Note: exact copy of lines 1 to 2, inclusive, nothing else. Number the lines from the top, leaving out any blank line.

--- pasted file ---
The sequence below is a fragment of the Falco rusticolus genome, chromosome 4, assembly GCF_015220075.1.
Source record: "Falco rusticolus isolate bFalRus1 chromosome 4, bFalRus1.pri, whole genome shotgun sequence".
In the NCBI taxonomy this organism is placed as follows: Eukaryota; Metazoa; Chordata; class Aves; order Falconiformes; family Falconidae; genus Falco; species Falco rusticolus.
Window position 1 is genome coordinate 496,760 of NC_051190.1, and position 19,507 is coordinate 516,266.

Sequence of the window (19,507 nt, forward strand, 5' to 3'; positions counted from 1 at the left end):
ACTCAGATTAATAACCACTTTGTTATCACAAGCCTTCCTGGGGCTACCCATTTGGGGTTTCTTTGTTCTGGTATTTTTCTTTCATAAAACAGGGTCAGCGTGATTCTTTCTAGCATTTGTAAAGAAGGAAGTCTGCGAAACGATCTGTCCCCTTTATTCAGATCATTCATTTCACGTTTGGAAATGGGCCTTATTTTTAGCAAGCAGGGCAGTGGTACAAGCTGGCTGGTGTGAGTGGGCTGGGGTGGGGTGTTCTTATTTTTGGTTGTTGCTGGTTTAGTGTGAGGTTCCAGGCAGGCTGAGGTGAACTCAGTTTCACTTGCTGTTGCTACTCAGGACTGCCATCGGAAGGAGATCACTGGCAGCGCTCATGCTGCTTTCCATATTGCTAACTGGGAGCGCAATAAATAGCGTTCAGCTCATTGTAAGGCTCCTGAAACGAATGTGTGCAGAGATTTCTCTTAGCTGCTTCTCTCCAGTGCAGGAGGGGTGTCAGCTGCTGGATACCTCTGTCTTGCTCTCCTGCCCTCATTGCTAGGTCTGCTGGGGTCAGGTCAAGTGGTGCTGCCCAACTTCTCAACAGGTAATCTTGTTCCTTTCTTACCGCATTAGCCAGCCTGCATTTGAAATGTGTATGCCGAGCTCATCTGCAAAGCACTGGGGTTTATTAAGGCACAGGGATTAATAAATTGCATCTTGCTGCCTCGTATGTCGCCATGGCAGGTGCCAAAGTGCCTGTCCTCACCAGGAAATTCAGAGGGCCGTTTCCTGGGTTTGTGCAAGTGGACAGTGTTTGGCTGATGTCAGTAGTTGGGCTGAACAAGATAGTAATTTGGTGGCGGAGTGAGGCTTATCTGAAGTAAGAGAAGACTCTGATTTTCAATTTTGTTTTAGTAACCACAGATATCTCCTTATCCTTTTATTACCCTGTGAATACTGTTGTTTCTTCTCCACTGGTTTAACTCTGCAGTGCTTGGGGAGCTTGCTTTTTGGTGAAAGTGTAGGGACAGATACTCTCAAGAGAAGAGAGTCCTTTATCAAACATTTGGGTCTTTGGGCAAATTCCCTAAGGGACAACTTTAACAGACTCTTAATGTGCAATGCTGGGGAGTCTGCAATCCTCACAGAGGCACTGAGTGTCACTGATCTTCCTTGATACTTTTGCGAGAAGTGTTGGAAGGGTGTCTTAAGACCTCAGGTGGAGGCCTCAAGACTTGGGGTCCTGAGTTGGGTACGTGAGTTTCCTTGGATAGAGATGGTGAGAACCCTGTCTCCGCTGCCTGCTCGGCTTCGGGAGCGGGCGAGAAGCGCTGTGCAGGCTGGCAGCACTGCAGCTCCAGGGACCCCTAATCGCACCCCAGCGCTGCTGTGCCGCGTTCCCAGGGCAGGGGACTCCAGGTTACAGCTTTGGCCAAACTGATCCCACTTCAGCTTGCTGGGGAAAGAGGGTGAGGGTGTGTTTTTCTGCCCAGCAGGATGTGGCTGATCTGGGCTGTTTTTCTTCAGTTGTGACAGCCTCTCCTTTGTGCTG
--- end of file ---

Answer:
The sequence below is a fragment of the Falco rusticolus genome, chromosome 4, assembly GCF_015220075.1.
Source record: "Falco rusticolus isolate bFalRus1 chromosome 4, bFalRus1.pri, whole genome shotgun sequence".